The Present Perfect tense is made up of have/has and the past participle of a verb:
He has eaten all the chocolates.
I have included your amendments in the draft agreement.
It is perhaps the most difficult of all verb tenses in English. This is partly because many other languages don’t have an equivalent, so speakers of those languages find it difficult to understand the concept.
In this post I will not try to explain what the Present Perfect tense means – instead I will show you how to avoid some of the most common mistakes.
We have finally received the requested documents on Monday.
We have submitted the information before we filed the application.
I have phoned him yesterday.
We have not completed the report last week.
The transaction has not been finalised by 31 December 2017.
We have analysed the contracts during the first due diligence process.
This issue has been discussed prior to executing the transaction.
All the above examples are mistakes because the Present Perfect cannot be used with expressions of finished time (i.e. specified times in the past – underlined in the above examples).
An expression of finished time is any word or phrase that tells you when something happened or did not happen. If an expression of finished time describes when an action happened (or did not happen) you should use the Past Simple:
We finally received the requested documents on Monday.
We submitted the information before we filed the application.
I phoned him yesterday.
We did not complete the report last week.
The transaction was not finalised by 31 December 2017.
We analysed the contracts during the first due diligence process.
This issue was discussed prior to executing the transaction.
The Present Perfect often goes with adverbs of indefinite time:
We’ve already met a couple of times.
So far the regulator has not indicated that this type of activity is contrary to the provisions on insurance activity.
We still have not received payment of the invoice.
Have you ever seen anything like this before?
Mr Smith has just arrived.
We have recently received a new instruction from this client.
We have not heard from the tax authority yet.
The Present Perfect may be used for expressing an action that continues up to the present time. Compare the following:
I have worked at the company for three years.
(And I work there now.)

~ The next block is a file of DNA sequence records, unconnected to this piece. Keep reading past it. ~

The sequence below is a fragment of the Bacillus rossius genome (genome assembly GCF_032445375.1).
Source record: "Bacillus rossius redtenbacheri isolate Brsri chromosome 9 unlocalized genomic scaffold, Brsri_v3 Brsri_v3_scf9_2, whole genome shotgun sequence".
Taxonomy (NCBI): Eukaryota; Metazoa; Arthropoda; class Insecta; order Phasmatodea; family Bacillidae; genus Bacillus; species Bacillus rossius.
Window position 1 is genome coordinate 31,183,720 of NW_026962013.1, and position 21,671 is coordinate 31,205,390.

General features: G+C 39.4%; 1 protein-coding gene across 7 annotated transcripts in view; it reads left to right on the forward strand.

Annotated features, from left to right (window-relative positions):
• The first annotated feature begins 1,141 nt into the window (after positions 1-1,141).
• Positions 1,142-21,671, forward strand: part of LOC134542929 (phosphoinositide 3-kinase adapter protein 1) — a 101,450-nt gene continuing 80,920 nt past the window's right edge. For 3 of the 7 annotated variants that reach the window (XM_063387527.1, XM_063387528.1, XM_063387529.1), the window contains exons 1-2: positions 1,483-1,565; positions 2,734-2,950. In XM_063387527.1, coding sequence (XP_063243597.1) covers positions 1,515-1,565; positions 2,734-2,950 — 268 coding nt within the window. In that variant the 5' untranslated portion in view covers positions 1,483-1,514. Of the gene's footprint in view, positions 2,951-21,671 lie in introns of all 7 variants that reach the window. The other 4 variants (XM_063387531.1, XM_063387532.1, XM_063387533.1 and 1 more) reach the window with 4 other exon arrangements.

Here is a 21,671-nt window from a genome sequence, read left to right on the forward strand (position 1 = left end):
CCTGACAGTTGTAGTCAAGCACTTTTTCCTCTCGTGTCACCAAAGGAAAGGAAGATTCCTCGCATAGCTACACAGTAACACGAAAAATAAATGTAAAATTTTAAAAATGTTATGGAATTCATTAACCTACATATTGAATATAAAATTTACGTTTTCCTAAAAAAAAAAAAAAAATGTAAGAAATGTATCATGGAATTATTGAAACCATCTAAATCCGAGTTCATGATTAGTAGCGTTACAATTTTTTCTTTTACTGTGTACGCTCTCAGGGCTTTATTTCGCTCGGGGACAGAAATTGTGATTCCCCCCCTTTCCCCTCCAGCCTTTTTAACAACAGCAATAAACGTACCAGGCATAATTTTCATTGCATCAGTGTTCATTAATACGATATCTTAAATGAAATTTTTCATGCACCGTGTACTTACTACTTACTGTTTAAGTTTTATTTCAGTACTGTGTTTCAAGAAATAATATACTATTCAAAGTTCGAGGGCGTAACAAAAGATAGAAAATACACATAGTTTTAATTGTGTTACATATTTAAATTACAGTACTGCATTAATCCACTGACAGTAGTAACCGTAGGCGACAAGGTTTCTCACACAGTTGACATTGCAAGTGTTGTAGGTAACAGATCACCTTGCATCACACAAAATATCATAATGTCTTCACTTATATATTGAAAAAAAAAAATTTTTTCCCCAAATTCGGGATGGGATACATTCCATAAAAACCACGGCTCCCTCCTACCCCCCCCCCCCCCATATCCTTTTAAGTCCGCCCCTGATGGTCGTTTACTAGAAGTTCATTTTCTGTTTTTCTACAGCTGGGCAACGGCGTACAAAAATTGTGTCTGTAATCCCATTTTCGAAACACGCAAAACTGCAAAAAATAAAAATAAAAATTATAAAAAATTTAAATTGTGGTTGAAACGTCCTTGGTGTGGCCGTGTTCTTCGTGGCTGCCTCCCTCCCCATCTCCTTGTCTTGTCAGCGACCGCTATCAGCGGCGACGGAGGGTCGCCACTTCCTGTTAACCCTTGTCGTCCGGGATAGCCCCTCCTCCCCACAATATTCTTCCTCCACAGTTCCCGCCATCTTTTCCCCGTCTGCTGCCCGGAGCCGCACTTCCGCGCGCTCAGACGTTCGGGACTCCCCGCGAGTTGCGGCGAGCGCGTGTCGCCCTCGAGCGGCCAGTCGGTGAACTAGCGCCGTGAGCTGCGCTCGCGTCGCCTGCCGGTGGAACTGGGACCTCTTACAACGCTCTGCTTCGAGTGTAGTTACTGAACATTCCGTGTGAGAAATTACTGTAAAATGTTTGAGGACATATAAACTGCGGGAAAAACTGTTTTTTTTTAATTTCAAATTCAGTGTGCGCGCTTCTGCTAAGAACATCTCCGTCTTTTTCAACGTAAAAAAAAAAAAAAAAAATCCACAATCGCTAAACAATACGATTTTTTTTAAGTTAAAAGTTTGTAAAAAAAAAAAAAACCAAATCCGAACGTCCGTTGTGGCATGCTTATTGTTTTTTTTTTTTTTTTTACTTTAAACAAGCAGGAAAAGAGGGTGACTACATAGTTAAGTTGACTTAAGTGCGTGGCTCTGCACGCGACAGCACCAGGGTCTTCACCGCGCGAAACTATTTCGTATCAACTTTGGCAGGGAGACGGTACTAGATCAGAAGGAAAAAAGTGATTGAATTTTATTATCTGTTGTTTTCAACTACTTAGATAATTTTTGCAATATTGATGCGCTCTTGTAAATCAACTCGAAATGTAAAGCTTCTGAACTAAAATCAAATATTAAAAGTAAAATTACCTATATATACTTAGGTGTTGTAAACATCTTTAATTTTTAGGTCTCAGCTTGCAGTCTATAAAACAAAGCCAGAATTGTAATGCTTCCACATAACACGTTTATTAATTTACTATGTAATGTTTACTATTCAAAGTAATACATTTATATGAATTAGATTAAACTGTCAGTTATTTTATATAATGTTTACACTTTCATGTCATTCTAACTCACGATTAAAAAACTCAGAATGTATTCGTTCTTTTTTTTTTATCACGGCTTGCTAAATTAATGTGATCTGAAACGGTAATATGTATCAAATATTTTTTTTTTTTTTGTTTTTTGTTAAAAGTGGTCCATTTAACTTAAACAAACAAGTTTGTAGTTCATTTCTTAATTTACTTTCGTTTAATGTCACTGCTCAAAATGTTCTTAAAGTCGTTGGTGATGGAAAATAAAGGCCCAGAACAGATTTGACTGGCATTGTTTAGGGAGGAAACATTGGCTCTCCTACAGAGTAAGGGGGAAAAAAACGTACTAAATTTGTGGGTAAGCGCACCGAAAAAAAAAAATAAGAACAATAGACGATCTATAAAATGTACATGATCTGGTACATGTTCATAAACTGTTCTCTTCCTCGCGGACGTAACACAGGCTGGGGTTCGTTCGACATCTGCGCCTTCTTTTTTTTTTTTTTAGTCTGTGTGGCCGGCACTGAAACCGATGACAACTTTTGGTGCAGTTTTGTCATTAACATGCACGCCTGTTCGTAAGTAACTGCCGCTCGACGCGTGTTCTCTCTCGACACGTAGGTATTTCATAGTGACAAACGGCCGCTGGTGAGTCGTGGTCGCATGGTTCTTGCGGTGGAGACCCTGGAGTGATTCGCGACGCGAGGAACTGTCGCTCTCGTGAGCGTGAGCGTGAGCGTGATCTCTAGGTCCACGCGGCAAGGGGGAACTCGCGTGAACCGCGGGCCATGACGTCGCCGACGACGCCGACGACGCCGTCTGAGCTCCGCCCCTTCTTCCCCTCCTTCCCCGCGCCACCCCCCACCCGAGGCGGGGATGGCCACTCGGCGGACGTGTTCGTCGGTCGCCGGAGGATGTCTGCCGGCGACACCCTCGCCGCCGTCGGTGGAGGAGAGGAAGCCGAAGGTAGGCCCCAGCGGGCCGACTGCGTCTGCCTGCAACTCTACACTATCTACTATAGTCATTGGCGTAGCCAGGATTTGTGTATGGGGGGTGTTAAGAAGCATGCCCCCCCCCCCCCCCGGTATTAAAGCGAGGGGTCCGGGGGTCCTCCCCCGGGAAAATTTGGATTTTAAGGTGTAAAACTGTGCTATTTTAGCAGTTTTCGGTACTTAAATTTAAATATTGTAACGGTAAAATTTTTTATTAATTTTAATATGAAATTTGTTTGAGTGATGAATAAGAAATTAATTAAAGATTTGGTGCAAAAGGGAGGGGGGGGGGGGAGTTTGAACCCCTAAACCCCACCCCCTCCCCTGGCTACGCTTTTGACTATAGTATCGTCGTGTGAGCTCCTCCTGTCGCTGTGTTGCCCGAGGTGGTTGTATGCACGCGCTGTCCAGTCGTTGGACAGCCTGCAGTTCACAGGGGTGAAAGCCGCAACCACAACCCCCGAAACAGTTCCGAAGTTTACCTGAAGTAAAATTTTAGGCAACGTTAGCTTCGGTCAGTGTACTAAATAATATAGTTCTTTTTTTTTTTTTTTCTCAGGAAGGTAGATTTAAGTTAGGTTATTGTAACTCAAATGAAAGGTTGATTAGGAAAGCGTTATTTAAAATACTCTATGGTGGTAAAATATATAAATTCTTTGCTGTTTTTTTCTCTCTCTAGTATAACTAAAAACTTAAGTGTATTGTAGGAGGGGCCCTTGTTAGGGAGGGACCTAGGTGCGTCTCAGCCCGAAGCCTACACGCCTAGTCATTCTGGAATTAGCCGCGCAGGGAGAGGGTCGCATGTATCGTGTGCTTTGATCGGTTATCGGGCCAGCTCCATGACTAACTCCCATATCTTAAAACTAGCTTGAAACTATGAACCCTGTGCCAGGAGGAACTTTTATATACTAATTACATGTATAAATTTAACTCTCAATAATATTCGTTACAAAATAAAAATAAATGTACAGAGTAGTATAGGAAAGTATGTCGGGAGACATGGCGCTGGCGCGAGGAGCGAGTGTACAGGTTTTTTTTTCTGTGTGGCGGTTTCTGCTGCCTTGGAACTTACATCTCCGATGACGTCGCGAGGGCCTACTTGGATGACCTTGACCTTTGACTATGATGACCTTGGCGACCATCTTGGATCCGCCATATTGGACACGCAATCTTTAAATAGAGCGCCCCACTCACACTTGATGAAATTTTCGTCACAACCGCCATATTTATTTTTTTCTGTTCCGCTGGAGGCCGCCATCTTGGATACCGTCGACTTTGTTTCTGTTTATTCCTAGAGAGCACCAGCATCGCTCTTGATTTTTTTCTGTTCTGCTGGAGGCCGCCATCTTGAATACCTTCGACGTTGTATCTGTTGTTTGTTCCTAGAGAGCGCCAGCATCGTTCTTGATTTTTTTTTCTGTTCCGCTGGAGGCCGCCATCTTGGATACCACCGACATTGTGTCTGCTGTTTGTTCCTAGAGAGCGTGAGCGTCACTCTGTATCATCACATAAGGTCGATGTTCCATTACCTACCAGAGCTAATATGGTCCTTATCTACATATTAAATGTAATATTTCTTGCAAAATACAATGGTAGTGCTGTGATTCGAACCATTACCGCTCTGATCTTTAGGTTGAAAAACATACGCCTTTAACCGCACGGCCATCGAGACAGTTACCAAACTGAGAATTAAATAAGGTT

I worked at the company for three years.
(I no longer work there.)
I am working at the company for three years.
Our lawyers have represented many high profile clients.
(And continue to do so.)
Adam is a highly experienced investigator who has worked on numerous cases of this type.
(And continues to do so.)
This form is useful in marketing material and CVs.
The Present Perfect is used in sentences that contain the following constructions:
this is the first time…
it is the second best…
it is the worst…
this is the only time…
This is the second time that we have asked you to send us the documents.
This is the worst hotel I’ve ever stayed in.
This is the heaviest suitcase I have ever carried.
In time clauses with after, until, when, as soon as, once, we often use the Present Perfect to refer to future events:
As soon as we have heard the verdict from the court we will contact you.
I won’t contact the client until I’ve received your instructions.
I’ll give you further details when I’ve discussed the situation with John.
Once I have read all the documentation I assume the matter will be clear.
In US English, however, it is more common to use the Present Simple in the same kind of sentence:
As soon as we hear the verdict from the court we will contact you.
I will not contact the client until I receive your instructions.
As soon as we will hear the verdict from the court we will contact you.
I won’t contact the client until I will receive your instructions.
If we talk about something that happened before something else happened, we do NOT use the Present Perfect:
During the inspection it was found that the provision for an average 5-day working week has been violated.
During the inspection it was found that the provision for an average 5-day working week had been violated.
“had been violated” is in the Past Perfect tense – i.e. the inspection is in the past and the violation happened before the inspection.
The Company has admitted in the course of the proceedings that the boundaries of the tunnel have been measured incorrectly.
The Company has admitted in the course of the proceedings that the boundaries of the tunnel were measured incorrectly.
“were measured” is in the Past Simple tense – i.e. the proceedings are ongoing (we know this because “has admitted” is the Present Perfect, which expresses action that continues up to the present time) and the incorrect measurements were made before the proceedings.